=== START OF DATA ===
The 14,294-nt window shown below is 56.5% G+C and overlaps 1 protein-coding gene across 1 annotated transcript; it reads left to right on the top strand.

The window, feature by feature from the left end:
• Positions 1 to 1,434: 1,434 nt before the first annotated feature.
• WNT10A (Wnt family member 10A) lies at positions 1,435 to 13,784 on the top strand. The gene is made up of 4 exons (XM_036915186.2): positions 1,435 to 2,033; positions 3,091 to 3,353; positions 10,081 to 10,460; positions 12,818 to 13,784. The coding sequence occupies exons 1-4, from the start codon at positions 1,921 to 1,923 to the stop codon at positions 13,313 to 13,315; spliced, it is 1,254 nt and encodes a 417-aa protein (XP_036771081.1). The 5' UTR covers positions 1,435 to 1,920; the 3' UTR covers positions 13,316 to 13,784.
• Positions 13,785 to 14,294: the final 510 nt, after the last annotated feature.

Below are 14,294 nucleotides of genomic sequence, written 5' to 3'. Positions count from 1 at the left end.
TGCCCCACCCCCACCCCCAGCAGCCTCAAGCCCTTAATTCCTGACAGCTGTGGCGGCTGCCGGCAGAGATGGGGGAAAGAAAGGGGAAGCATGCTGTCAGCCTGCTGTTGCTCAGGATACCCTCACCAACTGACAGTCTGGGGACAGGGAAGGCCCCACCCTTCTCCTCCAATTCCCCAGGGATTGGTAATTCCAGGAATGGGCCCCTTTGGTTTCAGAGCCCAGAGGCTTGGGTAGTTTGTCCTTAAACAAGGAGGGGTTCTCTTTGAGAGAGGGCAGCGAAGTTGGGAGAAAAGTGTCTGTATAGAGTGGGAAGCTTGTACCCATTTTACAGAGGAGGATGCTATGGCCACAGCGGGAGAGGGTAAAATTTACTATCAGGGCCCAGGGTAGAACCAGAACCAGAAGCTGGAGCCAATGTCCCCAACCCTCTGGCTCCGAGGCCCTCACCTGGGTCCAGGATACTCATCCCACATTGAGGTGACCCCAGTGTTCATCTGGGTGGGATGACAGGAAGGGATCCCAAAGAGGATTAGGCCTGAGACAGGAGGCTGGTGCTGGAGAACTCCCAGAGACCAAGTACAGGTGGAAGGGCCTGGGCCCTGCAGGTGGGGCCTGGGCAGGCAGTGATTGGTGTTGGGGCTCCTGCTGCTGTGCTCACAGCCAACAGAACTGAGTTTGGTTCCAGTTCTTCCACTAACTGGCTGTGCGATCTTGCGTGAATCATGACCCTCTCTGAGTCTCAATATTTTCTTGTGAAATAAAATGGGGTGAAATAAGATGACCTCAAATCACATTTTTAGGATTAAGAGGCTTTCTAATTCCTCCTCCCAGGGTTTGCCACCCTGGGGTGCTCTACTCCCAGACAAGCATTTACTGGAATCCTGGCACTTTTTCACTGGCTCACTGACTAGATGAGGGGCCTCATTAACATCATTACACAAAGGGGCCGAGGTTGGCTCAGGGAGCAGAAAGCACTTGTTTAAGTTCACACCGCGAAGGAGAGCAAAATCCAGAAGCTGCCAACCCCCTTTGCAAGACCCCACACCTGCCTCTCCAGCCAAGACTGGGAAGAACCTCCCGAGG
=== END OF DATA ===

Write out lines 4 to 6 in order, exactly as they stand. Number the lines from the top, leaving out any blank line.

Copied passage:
• WNT10A (Wnt family member 10A) lies at positions 1,435 to 13,784 on the top strand. The gene is made up of 4 exons (XM_036915186.2): positions 1,435 to 2,033; positions 3,091 to 3,353; positions 10,081 to 10,460; positions 12,818 to 13,784. The coding sequence occupies exons 1-4, from the start codon at positions 1,921 to 1,923 to the stop codon at positions 13,313 to 13,315; spliced, it is 1,254 nt and encodes a 417-aa protein (XP_036771081.1). The 5' UTR covers positions 1,435 to 1,920; the 3' UTR covers positions 13,316 to 13,784.
• Positions 13,785 to 14,294: the final 510 nt, after the last annotated feature.

Below are 14,294 nucleotides of genomic sequence, written 5' to 3'. Positions count from 1 at the left end.